On Mon, 11 Jul 2005 02:13:58 -0500, the opaque Prometheus
Call Ashley and ask them what percentage of their stock is still made
here. IF they answer your question, I'll bet it's less than half. Yes,
there are still a few furnituremakers on the East Coast, too, but
couches, tables, and chairs are commodity items now. Check around and
you'll see what I mean.
- Tom Mix Died For Your Sins -
Hmmm. It's long-distance, and I don't care that much- I just know
that they're always looking for more manufacturing personnel, and they
already employ a lot of folks in the area. There are a number of
places like that around my area- like I said in another thread at some
point, if people know they have to look their neighbors in the eye at
the end of the day, most folks are pretty decent. Arcadia is a small
You can look at their website, if you like.
Looks like they've got eight factories in the US, and one in Brazil-
but no jobs listed for Brazil. If it's anything like the place I work
for, it's probably just a South American JIT hub with a couple of
forklift drivers and a sales rep.
According to them, they're the second-largest furniture maker in the
world, if that's true, it'd be awfully tough to claim that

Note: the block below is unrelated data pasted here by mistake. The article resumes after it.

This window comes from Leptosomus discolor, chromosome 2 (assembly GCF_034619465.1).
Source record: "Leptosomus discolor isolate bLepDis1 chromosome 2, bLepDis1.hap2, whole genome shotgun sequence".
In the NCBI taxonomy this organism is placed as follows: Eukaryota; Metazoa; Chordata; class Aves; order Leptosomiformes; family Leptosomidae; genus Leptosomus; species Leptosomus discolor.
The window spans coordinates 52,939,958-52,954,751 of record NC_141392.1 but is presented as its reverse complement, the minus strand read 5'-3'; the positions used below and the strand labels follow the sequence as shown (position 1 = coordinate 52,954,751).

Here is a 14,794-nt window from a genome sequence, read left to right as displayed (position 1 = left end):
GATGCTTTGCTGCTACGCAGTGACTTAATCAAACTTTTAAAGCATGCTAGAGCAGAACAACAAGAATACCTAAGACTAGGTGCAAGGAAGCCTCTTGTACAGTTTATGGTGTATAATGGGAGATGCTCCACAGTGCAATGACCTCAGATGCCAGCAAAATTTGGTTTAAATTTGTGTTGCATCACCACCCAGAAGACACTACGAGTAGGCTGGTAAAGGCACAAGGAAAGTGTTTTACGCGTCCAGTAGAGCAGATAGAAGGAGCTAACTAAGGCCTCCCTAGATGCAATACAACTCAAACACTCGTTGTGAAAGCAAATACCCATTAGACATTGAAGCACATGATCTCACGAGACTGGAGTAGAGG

furniture-manufacturing is done for in the states.
If you live in a area with a Japanese community chances are they would
have some kind of dept. store that sells cheap Japanese furniture. But
remember that cheap Japanese furniture is the same as cheap American,
French, Italian, and Scandinavian furniture....it's cheap! If you ever
get the chance to inspect a real tansu made by craftsmen in Japan
you'll see the difference. It's like the diff between a nice office
desk made by craftsmen and one bought at Kmart and put together at
home...some how the doors don't line up, the drawers don't slide quite
right, the particleboard shelf will start sagging...
I understand you're a poor student who can't afford nice furniture...I
almost in the same boat. I'm not a student, but I'm poor...so I
decided to learn how to make my own furniture...furniture that's
better than the crap you buy at Target and Kmart, and not all that
more expensive if you use cheap wood. I use hand tools a lot, though I
do have a few power tools.
You could start off by making a small tansu and when you get better
you can make bigger ones to match what you need. You don't have to get
fancy either. Screw and glue joinery for starts is okay. When you get
better you can move on to mortise & tenon and dovetail joints...
On Wed, 06 Jul 2005 20:32:42 -0500, firstname.lastname@example.org wrote:
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